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    ABSTRACT: Increase in atmospheric CO2 is the main driver of global climate change and is projected to elevate sea surface temperature by at least 2°C and to decrease oceanic pH by 0.3 to 0.4 units by the end of the century. These factors seriously threaten coral reef ecosystems worldwide. In Okinawa, solitary corals are an important feature of the coral community structure. While previous studies on the effects of ocean warming (OW), ocean acidification (OA) and its combination on larval survival focused on colonial coral species, the present study assessed the effect of high temperature on larvae from solitary corals. In this study, we examined the influence of OW (control = 28°C; control +3 = 31°C; control + 6 = 34°C) and OA (control, pCO2 = 400 to 500 μatm; medium, pCO2 = 1000 to 1300 μatm; high, pCO2 = 1700 to 2200 μatm) on the larval survival of two solitary corals, Fungia fungites and Lithophyllon repanda for eight days. Results showed that F. fungites was neither affected by OW, OA, nor its combination. Similarly, survival of L. repanda was not affected by OA however it was significantly affected by temperature. Temperature tolerance varies between species; L. repanda (+3°C above ambient) has lower tolerance than F. fungites (+6°C above ambient). This observation suggests that fungiid larvae had higher tolerance to elevated temperature stress relative to other scleractinian corals. With the projected increase in OW and OA in the future, fungiidsmay retain good potential to widely disperse and successfully recruit to natal and other neighbouring reefs.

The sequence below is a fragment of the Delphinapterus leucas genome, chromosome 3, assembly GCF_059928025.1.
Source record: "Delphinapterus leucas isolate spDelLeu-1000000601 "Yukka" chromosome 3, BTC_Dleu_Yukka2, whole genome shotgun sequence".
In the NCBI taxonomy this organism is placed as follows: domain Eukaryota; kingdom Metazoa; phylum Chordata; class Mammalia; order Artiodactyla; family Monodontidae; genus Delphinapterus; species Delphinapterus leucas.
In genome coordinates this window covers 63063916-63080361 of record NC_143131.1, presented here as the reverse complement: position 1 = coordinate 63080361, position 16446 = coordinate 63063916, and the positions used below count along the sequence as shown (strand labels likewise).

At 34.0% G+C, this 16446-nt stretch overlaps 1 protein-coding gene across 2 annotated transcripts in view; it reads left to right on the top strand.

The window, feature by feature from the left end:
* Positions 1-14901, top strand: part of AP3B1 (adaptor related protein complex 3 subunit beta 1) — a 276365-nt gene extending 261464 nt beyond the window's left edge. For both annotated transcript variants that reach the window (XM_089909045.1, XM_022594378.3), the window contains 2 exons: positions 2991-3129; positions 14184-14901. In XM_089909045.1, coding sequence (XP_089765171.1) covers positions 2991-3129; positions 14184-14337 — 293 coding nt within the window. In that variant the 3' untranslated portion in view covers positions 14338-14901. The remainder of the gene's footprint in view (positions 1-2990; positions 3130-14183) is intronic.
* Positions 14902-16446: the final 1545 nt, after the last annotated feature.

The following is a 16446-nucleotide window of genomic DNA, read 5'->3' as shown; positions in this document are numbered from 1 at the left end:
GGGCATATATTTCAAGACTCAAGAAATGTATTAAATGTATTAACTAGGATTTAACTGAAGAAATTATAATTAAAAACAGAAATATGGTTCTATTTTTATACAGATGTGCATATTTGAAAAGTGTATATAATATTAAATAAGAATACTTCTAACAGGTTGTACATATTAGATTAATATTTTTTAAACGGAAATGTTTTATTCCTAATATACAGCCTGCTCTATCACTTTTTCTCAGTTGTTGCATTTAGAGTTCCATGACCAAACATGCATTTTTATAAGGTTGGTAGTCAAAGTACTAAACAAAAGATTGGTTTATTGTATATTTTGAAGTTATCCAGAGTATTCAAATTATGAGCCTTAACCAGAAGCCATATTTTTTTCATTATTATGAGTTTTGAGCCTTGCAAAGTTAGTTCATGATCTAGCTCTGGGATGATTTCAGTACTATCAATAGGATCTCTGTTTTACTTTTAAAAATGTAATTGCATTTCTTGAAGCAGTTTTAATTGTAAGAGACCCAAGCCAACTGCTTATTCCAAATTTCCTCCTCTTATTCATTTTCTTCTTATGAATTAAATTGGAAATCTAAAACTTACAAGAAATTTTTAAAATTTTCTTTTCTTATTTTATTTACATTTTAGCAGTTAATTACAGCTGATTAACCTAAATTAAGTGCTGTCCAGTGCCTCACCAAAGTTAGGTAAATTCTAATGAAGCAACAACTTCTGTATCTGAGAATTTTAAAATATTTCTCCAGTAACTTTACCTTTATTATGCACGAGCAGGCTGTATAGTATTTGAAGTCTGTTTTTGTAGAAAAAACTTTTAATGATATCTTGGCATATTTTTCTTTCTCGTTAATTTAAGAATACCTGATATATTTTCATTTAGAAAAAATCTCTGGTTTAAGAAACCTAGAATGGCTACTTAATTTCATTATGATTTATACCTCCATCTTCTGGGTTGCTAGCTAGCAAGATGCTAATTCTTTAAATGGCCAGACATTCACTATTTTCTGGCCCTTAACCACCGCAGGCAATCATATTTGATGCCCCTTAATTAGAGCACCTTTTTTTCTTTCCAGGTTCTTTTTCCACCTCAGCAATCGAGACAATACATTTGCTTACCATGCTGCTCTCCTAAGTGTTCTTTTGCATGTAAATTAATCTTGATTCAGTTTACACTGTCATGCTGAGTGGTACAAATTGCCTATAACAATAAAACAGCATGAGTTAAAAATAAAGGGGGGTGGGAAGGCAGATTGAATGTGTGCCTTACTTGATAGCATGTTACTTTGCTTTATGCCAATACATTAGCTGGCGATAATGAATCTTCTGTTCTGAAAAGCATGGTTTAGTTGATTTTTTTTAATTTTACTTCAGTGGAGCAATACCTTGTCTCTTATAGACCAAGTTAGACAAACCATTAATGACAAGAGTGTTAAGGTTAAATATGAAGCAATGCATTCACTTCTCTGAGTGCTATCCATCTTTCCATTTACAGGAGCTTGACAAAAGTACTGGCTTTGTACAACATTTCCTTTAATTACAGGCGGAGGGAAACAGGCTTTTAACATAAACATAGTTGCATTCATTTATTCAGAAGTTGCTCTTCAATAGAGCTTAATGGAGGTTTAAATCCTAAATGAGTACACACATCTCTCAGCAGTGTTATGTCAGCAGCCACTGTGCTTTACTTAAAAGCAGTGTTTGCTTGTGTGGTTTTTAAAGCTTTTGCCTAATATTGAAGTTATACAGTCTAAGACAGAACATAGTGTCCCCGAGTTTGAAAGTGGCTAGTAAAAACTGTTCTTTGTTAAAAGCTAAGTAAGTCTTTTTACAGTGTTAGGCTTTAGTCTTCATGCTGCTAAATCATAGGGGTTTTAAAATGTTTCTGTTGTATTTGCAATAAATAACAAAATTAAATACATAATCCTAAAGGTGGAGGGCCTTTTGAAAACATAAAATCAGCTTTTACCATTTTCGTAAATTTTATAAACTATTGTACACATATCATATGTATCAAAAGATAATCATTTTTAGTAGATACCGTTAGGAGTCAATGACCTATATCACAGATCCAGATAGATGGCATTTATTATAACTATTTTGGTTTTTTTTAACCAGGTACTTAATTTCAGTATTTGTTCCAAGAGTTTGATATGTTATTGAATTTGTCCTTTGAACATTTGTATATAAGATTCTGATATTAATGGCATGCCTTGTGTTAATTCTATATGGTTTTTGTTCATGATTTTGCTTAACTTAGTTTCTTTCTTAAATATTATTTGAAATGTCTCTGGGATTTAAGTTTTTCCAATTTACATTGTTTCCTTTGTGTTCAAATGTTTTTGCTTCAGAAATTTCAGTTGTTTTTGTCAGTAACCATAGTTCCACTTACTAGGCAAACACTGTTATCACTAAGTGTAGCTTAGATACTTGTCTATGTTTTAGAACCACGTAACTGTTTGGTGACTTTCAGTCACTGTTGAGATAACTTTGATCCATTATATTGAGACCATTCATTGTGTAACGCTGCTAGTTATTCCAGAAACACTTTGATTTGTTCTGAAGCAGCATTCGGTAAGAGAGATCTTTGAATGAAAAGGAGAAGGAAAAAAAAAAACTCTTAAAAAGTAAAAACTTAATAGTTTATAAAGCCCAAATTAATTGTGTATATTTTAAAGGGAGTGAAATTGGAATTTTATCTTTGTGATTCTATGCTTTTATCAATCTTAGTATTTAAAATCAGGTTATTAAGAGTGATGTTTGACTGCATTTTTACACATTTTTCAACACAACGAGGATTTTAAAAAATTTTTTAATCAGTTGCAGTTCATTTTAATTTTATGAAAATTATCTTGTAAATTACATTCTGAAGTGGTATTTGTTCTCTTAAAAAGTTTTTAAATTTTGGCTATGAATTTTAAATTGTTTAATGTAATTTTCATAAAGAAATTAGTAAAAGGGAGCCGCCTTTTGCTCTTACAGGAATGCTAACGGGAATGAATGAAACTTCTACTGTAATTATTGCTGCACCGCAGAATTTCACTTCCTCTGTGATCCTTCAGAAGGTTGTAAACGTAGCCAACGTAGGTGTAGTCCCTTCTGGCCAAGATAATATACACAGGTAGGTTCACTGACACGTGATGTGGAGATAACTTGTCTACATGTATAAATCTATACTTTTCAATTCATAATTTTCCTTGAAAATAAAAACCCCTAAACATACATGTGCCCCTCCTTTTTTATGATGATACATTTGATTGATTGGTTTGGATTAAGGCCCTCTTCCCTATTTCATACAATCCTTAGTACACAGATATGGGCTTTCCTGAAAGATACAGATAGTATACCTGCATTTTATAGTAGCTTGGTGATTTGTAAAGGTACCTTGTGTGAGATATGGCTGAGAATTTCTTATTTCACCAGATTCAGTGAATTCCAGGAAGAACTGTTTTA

ZOOLOGICAL SCIENCE 10/2015; 32(5):447-454. DOI:10.2108/zs150036